Negligence can come in many forms. Here are some examples:

  • If a company does not provide proper safety training or equipment, or encourage safe procedures, then they may be held liable for any chemical burn sustained while at work.
  • If you used a product as directed and it resulted in burns, then the manufacturer could be held liable for a defective product
  • If a daycare left out cleaning chemicals that were accessible by children, the daycare could be held liable for any burns sustained.
  • If you are exposed to an unsafe chemical and there were no visible warnings about it in a person’s house, restaurant, or place of business, then the owner of the premises may be held liable under “premises liability” law.

If you’ve suffered serious injury and financial hardship because of a chemical burn, contact our office today to discuss your specific situation. We’re here to help.

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More About Chemical Burns

Chemical burns make up over 3% of burn injuries requiring in-patient medical care. They are generally caused by exposure to either an acid or base. Exposure can mean either direct contact with the chemical or with fumes put off by the chemical. The extent of the burn depends on the properties of the chemical, the tissue area involved, and the duration of the contact before cleansing. Chemicals do not actually need to be hot to burn; the burn results from the chemical reaction that occurs when a given chemical comes in contact with skin or other body tissue.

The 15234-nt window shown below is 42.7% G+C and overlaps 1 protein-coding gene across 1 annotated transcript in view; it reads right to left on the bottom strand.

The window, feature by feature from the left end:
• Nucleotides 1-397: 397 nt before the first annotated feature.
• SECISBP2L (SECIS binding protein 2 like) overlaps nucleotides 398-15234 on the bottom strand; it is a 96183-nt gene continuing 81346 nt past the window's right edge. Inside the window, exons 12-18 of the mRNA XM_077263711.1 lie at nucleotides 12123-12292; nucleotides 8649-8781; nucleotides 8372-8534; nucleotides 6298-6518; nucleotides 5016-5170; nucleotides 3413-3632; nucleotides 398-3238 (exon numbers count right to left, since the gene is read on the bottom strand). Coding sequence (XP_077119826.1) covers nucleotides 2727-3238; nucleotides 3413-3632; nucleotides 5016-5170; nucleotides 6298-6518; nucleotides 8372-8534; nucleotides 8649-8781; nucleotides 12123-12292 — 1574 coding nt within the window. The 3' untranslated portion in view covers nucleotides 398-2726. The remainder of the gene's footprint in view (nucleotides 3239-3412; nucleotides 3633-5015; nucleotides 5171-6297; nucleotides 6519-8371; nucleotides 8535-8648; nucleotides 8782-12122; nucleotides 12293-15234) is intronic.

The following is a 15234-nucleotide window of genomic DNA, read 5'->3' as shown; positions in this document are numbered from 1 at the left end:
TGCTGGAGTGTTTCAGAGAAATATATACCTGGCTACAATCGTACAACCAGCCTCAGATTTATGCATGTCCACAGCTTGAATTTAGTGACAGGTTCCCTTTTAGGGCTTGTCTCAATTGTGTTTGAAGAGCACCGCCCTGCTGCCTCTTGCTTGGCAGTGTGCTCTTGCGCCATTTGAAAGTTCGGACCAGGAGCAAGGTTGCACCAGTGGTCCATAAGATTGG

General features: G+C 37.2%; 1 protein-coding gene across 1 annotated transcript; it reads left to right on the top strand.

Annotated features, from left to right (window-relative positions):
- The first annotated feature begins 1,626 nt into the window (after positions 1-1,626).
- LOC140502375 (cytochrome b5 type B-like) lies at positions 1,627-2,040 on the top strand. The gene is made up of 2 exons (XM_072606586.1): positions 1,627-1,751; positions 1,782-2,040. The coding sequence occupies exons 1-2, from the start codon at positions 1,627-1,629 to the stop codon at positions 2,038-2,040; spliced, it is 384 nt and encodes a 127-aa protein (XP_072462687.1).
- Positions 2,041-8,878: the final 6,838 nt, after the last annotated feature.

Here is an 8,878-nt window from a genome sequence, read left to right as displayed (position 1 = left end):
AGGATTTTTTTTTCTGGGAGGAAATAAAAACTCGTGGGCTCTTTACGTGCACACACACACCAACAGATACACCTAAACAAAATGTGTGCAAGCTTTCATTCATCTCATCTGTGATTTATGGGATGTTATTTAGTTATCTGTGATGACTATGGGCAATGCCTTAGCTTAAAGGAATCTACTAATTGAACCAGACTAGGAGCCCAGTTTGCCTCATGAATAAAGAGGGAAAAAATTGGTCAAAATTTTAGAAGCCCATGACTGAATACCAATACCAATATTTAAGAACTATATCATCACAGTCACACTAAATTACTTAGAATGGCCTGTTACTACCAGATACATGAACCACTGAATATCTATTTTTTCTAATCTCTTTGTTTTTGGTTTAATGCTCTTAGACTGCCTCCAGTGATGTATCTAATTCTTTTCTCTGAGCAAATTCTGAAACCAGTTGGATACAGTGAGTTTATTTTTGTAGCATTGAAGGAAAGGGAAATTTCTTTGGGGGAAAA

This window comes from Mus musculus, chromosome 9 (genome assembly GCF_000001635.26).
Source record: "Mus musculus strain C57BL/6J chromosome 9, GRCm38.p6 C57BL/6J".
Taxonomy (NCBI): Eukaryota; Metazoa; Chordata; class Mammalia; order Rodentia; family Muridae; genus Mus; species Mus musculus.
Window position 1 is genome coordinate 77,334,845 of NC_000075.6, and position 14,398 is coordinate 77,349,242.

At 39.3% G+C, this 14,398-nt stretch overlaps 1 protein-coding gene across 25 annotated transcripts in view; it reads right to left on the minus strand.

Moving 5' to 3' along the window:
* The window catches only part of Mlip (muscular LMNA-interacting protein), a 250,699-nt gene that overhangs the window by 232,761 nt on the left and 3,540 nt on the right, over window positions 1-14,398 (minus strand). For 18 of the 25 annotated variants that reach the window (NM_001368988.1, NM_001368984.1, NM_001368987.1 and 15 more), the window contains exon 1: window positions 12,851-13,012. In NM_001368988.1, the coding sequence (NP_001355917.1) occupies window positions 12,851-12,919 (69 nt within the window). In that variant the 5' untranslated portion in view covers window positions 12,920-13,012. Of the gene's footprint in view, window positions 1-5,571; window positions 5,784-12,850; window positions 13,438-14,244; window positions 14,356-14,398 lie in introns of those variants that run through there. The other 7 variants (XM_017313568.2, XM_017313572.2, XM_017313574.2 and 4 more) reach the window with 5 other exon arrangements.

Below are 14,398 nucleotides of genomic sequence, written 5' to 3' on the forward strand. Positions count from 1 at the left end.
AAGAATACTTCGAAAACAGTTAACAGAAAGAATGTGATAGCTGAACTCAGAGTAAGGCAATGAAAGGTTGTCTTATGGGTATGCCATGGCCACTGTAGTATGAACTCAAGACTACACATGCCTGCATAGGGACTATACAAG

Acids & Bases

The two main categories of chemicals leading to chemical burns are acids and alkalis—also called bases. These two categories are broadly defined as chemicals with properties that allow them to neutralize each other. The acidity or alkalinity of a substance is measured along the pH scale with 7 being neutral, 0 being extremely acidic, and 14 being extremely alkaline. Not everything that is acidic or alkaline is harmful. For example, lemon juice has a pH of 2, orange juice has a pH of 3, baking soda has a pH of 9, and milk of magnesia has a pH of 10. But on the far extremes of the pH scale are substances that can cause serious harm to the body. Concentrated sulfuric acid has a pH of 1 and liquid drain cleaners have pH levels around 14.

The danger from these types of chemicals is how they interact with body tissue. Acids damage and kill cells by coagulating cells while alkalis liquefy cells. In general, alkali burns are more severe because alkalis tend to penetrate tissue more rapidly and deeply than acids do. These chemical reactions continue as long as the chemical is in contact with body tissue. Cleansing the injury site is a top priority. Often this is done with water, but certain cleansing solutions are more effective if the properties of the harmful chemical are known.

Symptoms

Not all chemicals react the same way and not all people react the same way to different chemicals, but in general there are certain symptoms that are indicative that a person has experienced a chemical burn. Some common symptoms include:

  • Redness, irritation, or burning at the site of contact
  • Pain or numbness at the site of contact

More serious symptoms that warrant seeking immediate medical attention include:

  • Formation of blisters or black dead skin at the contact site
  • Vomiting
  • Low blood pressure
  • Faintness, weakness, dizziness
  • Shortness of breath or severe cough
  • Headache
  • Muscle twitching or seizures
  • Cardiac arrest or irregular heartbeat

Treatment

The Burn Injury Management page has full information on treatment for each of the various burn types. Some basic treatment steps that are specific to chemical burns and can be performed at home include removing any clothing or jewelry that was exposed to the chemical—taking care not to spread the chemical over more skin, washing the injured area for several minutes to remove the harmful chemical and stop the burning process, and administering over-the-counter medication to alleviate the pain.